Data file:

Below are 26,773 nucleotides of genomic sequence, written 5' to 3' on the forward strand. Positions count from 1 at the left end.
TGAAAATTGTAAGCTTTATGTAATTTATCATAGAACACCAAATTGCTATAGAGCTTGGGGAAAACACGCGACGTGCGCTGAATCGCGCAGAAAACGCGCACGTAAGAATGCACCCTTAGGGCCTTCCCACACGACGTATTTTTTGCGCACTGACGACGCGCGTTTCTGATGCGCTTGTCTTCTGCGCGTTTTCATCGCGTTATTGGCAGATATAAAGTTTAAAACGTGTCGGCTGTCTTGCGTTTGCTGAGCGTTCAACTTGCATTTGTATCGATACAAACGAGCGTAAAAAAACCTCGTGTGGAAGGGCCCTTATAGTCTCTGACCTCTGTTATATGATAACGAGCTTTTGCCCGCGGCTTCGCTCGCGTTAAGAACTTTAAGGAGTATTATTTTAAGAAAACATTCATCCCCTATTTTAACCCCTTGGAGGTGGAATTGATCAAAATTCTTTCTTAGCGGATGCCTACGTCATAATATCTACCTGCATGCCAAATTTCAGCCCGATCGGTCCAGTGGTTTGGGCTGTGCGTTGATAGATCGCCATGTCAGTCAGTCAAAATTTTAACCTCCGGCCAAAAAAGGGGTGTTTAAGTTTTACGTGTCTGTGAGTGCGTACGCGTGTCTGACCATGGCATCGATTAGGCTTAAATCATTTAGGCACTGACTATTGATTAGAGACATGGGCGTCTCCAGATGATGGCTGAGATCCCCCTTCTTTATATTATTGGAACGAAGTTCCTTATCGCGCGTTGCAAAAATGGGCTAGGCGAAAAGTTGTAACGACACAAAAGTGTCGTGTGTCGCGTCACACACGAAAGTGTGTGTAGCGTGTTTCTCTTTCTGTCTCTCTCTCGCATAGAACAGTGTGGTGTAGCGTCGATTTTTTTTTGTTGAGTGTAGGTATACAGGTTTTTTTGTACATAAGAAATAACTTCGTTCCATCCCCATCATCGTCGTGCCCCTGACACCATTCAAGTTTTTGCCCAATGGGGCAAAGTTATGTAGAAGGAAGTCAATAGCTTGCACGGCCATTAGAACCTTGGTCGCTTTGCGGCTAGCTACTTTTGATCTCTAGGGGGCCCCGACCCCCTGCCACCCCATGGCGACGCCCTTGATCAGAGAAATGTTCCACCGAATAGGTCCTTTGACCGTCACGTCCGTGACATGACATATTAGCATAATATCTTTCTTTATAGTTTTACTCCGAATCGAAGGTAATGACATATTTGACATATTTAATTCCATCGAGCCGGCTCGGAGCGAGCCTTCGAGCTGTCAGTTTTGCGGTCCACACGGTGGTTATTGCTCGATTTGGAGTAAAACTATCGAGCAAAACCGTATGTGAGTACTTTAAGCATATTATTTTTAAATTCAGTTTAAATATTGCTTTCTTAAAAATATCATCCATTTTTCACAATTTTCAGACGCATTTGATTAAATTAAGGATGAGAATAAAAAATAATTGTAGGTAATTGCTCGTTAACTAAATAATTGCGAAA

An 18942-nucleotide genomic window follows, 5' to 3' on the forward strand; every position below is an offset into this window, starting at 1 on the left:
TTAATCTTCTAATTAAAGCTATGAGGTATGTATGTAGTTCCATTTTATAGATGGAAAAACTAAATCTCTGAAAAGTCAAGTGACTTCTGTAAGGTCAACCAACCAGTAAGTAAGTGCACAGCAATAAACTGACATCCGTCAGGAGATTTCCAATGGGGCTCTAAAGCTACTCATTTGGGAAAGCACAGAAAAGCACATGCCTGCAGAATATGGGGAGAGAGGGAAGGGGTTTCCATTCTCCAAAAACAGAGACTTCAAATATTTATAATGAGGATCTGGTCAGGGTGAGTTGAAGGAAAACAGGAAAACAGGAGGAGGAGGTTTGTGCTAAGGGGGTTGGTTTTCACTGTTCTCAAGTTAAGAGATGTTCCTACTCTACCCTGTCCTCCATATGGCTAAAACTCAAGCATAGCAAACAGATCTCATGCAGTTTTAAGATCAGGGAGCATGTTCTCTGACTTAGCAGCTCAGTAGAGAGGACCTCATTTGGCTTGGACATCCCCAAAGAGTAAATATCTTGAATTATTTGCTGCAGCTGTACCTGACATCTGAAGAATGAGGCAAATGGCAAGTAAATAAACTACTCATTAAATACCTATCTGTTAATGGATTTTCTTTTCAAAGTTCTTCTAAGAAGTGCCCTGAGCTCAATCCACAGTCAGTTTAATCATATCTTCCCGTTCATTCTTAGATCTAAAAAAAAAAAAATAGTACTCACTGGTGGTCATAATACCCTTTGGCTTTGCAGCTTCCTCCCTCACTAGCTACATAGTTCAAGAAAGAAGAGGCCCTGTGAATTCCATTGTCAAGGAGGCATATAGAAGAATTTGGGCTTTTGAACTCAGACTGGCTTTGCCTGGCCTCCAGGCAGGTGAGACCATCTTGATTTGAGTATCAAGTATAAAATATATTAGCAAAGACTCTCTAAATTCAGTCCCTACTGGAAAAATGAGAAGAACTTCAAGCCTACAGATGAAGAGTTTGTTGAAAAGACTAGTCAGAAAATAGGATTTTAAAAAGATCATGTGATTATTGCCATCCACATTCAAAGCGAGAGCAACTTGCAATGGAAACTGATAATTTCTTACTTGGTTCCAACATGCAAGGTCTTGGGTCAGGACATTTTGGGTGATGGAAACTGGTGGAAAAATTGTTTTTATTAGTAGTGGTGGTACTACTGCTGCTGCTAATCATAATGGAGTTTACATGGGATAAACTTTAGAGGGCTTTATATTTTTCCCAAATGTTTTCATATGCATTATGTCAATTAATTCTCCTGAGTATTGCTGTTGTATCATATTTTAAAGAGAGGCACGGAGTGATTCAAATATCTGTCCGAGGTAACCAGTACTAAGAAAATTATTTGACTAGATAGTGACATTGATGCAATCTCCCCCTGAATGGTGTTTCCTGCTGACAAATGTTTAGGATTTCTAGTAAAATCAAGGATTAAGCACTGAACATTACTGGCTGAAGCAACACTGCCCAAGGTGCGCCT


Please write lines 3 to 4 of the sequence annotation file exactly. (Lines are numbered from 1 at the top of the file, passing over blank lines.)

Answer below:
An 18942-nucleotide genomic window follows, 5' to 3' on the forward strand; every position below is an offset into this window, starting at 1 on the left:
TTAATCTTCTAATTAAAGCTATGAGGTATGTATGTAGTTCCATTTTATAGATGGAAAAACTAAATCTCTGAAAAGTCAAGTGACTTCTGTAAGGTCAACCAACCAGTAAGTAAGTGCACAGCAATAAACTGACATCCGTCAGGAGATTTCCAATGGGGCTCTAAAGCTACTCATTTGGGAAAGCACAGAAAAGCACATGCCTGCAGAATATGGGGAGAGAGGGAAGGGGTTTCCATTCTCCAAAAACAGAGACTTCAAATATTTATAATGAGGATCTGGTCAGGGTGAGTTGAAGGAAAACAGGAAAACAGGAGGAGGAGGTTTGTGCTAAGGGGGTTGGTTTTCACTGTTCTCAAGTTAAGAGATGTTCCTACTCTACCCTGTCCTCCATATGGCTAAAACTCAAGCATAGCAAACAGATCTCATGCAGTTTTAAGATCAGGGAGCATGTTCTCTGACTTAGCAGCTCAGTAGAGAGGACCTCATTTGGCTTGGACATCCCCAAAGAGTAAATATCTTGAATTATTTGCTGCAGCTGTACCTGACATCTGAAGAATGAGGCAAATGGCAAGTAAATAAACTACTCATTAAATACCTATCTGTTAATGGATTTTCTTTTCAAAGTTCTTCTAAGAAGTGCCCTGAGCTCAATCCACAGTCAGTTTAATCATATCTTCCCGTTCATTCTTAGATCTAAAAAAAAAAAAATAGTACTCACTGGTGGTCATAATACCCTTTGGCTTTGCAGCTTCCTCCCTCACTAGCTACATAGTTCAAGAAAGAAGAGGCCCTGTGAATTCCATTGTCAAGGAGGCATATAGAAGAATTTGGGCTTTTGAACTCAGACTGGCTTTGCCTGGCCTCCAGGCAGGTGAGACCATCTTGATTTGAGTATCAAGTATAAAATATATTAGCAAAGACTCTCTAAATTCAGTCCCTACTGGAAAAATGAGAAGAACTTCAAGCCTACAGATGAAGAGTTTGTTGAAAAGACTAGTCAGAAAATAGGATTTTAAAAAGATCATGTGATTATTGCCATCCACATTCAAAGCGAGAGCAACTTGCAATGGAAACTGATAATTTCTTACTTGGTTCCAACATGCAAGGTCTTGGGTCAGGACATTTTGGGTGATGGAAACTGGTGGAAAAATTGTTTTTATTAGTAGTGGTGGTACTACTGCTGCTGCTAATCATAATGGAGTTTACATGGGATAAACTTTAGAGGGCTTTATATTTTTCCCAAATGTTTTCATATGCATTATGTCAATTAATTCTCCTGAGTATTGCTGTTGTATCATATTTTAAAGAGAGGCACGGAGTGATTCAAATATCTGTCCGAGGTAACCAGTACTAAGAAAATTATTTGACTAGATAGTGACATTGATGCAATCTCCCCCTGAATGGTGTTTCCTGCTGACAAATGTTTAGGATTTCTAGTAAAATCAAGGATTAAGCACTGAACATTACTGGCTGAAGCAACACTGCCCAAGGTGCGCCT